Maulana Wahiduddin Khan, born in 1925, in Azamgarh, Uttar Pradesh, is an Islamic spiritual scholar who is well-versed in both classical Islamic learning and modern disciplines. The mission of his life has been the establishment of worldwide peace. He has received the Padma Bhushan, the Demiurgus Peace International Award and Sayyidina Imam Al Hassan Peace award for promoting peace in Muslim societies. He has been called ’Islam’s spiritual ambassador to the world’ and is recognized as one of its most influential Muslims . His books have been translated into sixteen languages and are part of university curricula in six countries. He is the founder of the Centre for Peace and Spirituality based in New Delhi.


ON October 13, 2013 a Malaysian appeals court upheld a government ban against the use of the word 'Allah' by Christians. This verdict has nothing to do with Islamic teachings, however. It was the result of a demand from some extremists.

Historically, the word 'Allah' has never been the monopoly of Muslims. This word was prevalent among the idol-worshippers of pre-Islamic Mecca. The Quran itself certifies this fact, as the following Quranic verse indicates:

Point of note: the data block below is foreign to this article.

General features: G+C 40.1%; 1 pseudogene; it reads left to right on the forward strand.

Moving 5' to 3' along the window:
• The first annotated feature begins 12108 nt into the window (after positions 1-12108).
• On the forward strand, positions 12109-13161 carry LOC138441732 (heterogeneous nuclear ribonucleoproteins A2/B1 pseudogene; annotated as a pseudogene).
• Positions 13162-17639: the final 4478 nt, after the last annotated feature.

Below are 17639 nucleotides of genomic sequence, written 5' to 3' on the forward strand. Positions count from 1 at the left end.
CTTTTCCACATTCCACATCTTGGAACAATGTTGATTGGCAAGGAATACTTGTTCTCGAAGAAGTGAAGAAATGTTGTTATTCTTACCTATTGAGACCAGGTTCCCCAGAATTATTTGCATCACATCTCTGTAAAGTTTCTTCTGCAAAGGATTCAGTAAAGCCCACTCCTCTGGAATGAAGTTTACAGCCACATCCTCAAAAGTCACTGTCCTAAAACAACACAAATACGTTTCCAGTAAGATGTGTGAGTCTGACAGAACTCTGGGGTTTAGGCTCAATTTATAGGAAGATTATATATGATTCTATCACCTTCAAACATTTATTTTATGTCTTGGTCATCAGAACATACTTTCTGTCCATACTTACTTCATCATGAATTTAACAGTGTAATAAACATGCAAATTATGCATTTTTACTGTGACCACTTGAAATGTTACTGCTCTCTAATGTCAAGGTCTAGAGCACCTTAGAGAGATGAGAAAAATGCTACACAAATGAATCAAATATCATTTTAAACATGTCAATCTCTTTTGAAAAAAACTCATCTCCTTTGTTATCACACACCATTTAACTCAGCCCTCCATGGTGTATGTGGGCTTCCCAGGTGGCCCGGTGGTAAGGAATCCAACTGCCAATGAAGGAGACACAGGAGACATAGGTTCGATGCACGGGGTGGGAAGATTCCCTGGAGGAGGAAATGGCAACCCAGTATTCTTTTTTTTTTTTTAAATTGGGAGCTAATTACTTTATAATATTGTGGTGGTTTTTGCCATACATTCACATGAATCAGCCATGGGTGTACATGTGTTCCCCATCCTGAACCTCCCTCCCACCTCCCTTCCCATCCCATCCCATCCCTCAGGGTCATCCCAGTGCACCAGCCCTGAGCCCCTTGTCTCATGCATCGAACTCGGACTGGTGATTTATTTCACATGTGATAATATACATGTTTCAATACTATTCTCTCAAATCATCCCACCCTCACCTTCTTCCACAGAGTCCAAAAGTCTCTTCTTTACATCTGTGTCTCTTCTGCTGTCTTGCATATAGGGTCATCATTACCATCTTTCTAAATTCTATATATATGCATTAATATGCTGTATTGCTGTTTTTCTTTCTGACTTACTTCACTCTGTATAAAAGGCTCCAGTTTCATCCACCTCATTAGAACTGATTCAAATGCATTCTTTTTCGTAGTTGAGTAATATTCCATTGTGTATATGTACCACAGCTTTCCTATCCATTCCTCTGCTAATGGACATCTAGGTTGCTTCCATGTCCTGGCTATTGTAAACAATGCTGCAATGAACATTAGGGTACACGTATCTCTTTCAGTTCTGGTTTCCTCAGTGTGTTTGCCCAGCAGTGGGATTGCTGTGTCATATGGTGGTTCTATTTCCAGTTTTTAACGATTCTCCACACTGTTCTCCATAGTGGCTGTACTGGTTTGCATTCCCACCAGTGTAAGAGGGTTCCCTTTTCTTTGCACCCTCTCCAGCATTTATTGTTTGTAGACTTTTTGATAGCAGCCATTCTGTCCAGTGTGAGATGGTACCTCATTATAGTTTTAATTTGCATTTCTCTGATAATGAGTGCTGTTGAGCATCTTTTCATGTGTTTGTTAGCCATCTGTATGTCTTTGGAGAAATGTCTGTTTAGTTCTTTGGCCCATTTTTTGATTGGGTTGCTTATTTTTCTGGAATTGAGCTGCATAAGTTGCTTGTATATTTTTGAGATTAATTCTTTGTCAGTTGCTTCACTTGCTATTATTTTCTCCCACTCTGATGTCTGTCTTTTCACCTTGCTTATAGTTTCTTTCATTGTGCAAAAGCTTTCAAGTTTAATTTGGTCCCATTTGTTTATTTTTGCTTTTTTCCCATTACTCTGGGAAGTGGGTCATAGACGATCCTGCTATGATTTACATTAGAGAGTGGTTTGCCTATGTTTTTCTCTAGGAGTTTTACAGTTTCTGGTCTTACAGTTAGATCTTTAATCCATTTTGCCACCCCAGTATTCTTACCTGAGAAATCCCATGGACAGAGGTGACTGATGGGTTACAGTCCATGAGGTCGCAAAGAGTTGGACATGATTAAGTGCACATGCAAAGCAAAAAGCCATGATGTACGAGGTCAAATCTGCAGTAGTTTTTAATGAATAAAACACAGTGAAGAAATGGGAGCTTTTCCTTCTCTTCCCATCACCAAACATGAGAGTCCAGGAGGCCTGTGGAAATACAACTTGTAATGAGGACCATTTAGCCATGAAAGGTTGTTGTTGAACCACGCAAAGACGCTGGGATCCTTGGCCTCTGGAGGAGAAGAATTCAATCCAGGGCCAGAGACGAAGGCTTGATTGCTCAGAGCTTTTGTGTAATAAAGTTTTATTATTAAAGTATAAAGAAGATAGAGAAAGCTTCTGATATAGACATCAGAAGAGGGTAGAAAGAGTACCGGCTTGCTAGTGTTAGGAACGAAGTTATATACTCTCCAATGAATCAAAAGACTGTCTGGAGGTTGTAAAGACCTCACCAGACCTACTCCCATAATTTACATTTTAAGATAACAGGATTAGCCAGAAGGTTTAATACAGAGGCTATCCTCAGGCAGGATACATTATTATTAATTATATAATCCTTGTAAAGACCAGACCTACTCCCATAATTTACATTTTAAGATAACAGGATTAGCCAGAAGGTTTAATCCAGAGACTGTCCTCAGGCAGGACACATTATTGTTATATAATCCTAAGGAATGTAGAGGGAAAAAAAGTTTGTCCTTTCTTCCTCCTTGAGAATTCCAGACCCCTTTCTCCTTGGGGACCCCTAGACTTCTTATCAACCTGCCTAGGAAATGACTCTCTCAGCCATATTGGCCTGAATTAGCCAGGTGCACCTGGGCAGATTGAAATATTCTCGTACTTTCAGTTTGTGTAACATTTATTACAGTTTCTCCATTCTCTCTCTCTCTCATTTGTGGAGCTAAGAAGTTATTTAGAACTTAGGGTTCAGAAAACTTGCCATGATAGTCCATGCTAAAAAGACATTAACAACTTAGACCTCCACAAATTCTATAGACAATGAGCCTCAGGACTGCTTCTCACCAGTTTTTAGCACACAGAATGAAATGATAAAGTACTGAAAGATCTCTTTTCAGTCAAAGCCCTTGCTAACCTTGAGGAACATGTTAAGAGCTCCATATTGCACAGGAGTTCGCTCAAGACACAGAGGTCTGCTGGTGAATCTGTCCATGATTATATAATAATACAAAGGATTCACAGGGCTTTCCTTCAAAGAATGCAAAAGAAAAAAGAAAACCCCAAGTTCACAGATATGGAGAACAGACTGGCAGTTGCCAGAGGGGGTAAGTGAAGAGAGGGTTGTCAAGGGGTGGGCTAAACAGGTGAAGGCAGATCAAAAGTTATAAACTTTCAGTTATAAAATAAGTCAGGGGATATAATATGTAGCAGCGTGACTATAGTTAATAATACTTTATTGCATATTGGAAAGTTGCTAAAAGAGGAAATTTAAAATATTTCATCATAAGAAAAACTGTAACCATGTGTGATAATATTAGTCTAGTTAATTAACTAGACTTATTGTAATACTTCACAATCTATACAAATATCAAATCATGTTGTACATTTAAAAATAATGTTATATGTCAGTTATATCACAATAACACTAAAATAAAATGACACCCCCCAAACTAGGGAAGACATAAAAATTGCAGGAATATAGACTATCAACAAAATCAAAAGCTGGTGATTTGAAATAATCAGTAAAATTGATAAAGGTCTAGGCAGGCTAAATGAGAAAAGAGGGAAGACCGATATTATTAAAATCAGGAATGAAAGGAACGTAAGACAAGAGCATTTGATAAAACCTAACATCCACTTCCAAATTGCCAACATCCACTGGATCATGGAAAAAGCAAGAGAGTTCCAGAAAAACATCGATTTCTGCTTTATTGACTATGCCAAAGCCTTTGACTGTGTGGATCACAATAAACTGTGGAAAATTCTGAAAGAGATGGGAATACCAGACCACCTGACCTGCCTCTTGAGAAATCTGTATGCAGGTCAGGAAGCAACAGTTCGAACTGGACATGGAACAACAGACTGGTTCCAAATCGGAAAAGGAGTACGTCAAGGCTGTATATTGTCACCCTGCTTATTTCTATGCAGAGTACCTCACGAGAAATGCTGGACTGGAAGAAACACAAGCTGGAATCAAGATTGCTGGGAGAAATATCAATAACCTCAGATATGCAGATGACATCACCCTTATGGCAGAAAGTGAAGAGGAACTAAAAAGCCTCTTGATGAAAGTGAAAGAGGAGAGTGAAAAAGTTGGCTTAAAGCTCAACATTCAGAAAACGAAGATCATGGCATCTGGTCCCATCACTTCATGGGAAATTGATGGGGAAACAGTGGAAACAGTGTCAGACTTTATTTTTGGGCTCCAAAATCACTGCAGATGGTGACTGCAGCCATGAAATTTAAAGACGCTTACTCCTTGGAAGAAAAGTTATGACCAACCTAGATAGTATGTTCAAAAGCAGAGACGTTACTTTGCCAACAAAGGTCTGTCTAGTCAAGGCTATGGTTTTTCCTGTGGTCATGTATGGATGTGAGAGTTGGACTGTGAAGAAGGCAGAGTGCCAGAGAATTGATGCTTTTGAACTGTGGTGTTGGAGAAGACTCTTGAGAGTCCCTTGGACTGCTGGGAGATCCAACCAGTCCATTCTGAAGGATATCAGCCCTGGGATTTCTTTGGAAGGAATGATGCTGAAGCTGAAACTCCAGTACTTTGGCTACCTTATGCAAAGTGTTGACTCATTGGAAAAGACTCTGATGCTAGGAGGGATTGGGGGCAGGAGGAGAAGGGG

If you ask them who it is that has created the heavens and the earth and subjugated the sun and the moon, they will certainly say, ‘Allah.’
(THE QURAN 29:61)

If early Muslims were right in adopting this word from the pagans of the pre-Islamic period, the Christians of Malaysia, too, are justified in using this word.

This ongoing issue need not be seen as a problem for the Malaysian Muslims. Rather, they can take it as a good opportunity. They can use it as a starting point for dialogue with their Christian countrymen.

They can tell their Christian fellow Malaysians that 'Allah' is not simply a name; it involves a whole religious culture, that is, the culture of tawheed or monotheism. And so, with reference to this event, they can introduce to them the Islamic teaching of tawheed.

This wise approach was also adopted by the Prophet of Islam. Addressing the Prophet, the Quran presents this principle:

Say, ‘People of the Book, let us come to a word common to us that we shall worship none but God.'
(THE QURAN 3:64)

The willingness on the part of Christians in Malaysia to use the word 'Allah' for God actually gives Muslims a common ground (kalima e-sawa) with them. In this case, the Malaysian Christians have themselves provided this common ground. Malaysian Muslims should welcome it and avail it as an opportunity for spiritual exchange.

Maulana Wahiduddin Khan
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I Will Do It
Those who are conscious only of their own rights
will always make demands upon others.
Their slogan is:
"Others have to give to us!"

The duty-conscious person will always think
in terms of self-construction.
He will always try to fulfil his own duty.

The slogan of a rights-conscious person is:
"They must do this for me!"

A duty-conscious person, on the other hand, will say :
"I will do it!"